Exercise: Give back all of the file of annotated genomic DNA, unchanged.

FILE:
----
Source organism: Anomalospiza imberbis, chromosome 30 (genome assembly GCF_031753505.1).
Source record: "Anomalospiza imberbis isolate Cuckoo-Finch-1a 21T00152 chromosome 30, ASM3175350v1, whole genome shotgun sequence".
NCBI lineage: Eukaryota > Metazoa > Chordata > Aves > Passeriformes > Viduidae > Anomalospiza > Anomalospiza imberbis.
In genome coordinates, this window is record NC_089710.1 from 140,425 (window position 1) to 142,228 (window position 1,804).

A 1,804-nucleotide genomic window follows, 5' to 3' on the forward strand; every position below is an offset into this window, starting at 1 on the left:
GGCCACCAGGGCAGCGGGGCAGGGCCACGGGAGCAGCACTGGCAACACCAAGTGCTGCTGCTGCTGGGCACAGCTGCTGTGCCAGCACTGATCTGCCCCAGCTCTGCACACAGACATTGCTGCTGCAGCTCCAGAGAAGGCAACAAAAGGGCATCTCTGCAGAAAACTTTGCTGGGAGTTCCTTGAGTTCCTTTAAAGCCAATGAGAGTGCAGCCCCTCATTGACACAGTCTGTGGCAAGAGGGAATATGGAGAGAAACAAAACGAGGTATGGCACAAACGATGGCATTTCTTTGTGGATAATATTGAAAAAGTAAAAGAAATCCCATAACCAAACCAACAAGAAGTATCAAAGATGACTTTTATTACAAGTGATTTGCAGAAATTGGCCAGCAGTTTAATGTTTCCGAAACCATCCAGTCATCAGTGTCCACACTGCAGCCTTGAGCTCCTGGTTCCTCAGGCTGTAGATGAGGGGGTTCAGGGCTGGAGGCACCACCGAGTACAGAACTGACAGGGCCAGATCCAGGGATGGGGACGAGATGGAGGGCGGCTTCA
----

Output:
Source organism: Anomalospiza imberbis, chromosome 30 (genome assembly GCF_031753505.1).
Source record: "Anomalospiza imberbis isolate Cuckoo-Finch-1a 21T00152 chromosome 30, ASM3175350v1, whole genome shotgun sequence".
NCBI lineage: Eukaryota > Metazoa > Chordata > Aves > Passeriformes > Viduidae > Anomalospiza > Anomalospiza imberbis.
In genome coordinates, this window is record NC_089710.1 from 140,425 (window position 1) to 142,228 (window position 1,804).

A 1,804-nucleotide genomic window follows, 5' to 3' on the forward strand; every position below is an offset into this window, starting at 1 on the left:
GGCCACCAGGGCAGCGGGGCAGGGCCACGGGAGCAGCACTGGCAACACCAAGTGCTGCTGCTGCTGGGCACAGCTGCTGTGCCAGCACTGATCTGCCCCAGCTCTGCACACAGACATTGCTGCTGCAGCTCCAGAGAAGGCAACAAAAGGGCATCTCTGCAGAAAACTTTGCTGGGAGTTCCTTGAGTTCCTTTAAAGCCAATGAGAGTGCAGCCCCTCATTGACACAGTCTGTGGCAAGAGGGAATATGGAGAGAAACAAAACGAGGTATGGCACAAACGATGGCATTTCTTTGTGGATAATATTGAAAAAGTAAAAGAAATCCCATAACCAAACCAACAAGAAGTATCAAAGATGACTTTTATTACAAGTGATTTGCAGAAATTGGCCAGCAGTTTAATGTTTCCGAAACCATCCAGTCATCAGTGTCCACACTGCAGCCTTGAGCTCCTGGTTCCTCAGGCTGTAGATGAGGGGGTTCAGGGCTGGAGGCACCACCGAGTACAGAACTGACAGGGCCAGATCCAGGGATGGGGACGAGATGGAGGGCGGCTTCA